How can we achieve equality between women and men when it comes to ownership, income and savings? In October 2020, SEB launched an initiative – financial equality – that aimed to put a spotlight on the subject.
Despite Sweden being at the forefront regarding equality, there is still a big gender gap when it comes to capital. In 2020, women owned 33 % of all privately owned shares in Sweden, 25 % of the total property value and 15 percent of land in Sweden. Historically, there were reasons that men owned considerably more than women. But there are no valid contemporary excuses.
Why women don't own
We are convinced that when women and men have the same opportunities to reach their full potential, the world will not only be a fairer place to live in, but it will also see greater success. An important part of our sustainability efforts is taking responsibility for how society develops, which is why we strive towards financial equality.
SEB released the film below on March 8 in 2020 – on International Women's Day. The film was produced in cooperation with Ownershift – a think tank dedicated to substantially increasing ownership among women and thereby giving women more power over their own life decisions and improving equality in society.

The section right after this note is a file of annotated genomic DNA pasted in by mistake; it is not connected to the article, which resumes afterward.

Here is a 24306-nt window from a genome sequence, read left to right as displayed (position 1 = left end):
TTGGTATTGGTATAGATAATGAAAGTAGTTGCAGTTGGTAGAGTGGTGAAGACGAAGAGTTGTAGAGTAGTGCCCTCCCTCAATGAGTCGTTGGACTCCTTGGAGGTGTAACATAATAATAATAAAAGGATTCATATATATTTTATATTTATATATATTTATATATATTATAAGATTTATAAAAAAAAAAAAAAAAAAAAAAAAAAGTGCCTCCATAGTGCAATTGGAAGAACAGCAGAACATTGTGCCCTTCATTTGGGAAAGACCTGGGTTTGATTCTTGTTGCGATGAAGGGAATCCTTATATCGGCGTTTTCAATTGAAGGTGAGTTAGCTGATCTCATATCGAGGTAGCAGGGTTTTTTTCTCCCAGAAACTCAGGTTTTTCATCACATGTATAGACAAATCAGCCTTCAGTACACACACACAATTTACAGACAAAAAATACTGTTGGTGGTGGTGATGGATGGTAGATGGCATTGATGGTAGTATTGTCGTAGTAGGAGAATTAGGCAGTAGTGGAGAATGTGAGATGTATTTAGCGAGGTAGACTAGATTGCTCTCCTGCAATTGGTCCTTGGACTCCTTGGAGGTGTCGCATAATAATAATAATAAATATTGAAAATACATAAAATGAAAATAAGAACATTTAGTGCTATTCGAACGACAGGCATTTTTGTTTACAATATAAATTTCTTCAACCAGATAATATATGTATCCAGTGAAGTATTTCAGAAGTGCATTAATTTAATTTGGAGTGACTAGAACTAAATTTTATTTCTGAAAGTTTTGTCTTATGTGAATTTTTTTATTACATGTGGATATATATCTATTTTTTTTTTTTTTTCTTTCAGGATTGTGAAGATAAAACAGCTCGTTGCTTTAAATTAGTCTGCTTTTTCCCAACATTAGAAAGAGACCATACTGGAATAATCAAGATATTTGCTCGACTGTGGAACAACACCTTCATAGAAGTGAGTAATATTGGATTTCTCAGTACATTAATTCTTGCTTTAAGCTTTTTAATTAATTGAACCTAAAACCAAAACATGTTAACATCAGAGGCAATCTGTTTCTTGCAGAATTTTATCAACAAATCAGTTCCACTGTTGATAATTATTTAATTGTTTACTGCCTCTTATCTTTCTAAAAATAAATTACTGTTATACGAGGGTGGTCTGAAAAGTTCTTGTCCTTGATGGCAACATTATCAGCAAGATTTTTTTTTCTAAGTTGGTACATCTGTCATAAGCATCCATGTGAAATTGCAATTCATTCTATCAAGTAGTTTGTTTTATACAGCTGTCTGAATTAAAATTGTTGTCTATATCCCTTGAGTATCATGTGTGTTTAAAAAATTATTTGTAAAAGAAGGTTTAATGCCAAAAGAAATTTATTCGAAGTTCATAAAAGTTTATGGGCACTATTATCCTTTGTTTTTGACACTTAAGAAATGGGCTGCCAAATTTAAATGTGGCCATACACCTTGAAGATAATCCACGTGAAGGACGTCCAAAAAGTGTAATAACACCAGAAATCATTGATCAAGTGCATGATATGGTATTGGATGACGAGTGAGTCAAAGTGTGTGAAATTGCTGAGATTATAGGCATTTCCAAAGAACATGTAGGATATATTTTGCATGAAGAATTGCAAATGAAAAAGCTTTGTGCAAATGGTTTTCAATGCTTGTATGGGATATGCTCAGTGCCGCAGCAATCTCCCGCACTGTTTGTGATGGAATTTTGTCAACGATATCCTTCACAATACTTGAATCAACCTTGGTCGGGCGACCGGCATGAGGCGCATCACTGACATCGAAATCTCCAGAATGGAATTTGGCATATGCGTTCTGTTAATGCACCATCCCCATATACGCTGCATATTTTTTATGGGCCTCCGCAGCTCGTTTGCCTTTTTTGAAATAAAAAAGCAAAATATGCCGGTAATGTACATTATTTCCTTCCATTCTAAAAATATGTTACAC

Award winning initiative
The Financial Equality initiative was also recognised during the year with the 2020 Anna Equality and Diversity Award. The award has been handed out yearly since 1993 by the Central Equality and Diversity Committee, which is a collaboration between BAO (the Swedish banking sector’s employer organisation) and Finansförbundet (the Financial Sector Union of Sweden). The award is handed out to an individual, company, chapter, project or work team in the banking and financial sector.
Did you know that…
- There are more than three times as many women working part-time compared to men.
- Among women, widows receive the highest pension. Divorced women receive the lowest.
- In December 2018, men received an average of SEK 22,000 per month in pension. Women SEK 16,600.
What is your part-time job costing you, today and tomorrow?
Many people, especially women, work part-time at some stage, for example while studying, when the kids are young and towards the end of the working life. This will affect your future pension. SEB has therefore developed a tool for calculating how part-time work affects pensions negatively and highlighting how this can be compensated for by the spouse who takes less reasonability at home.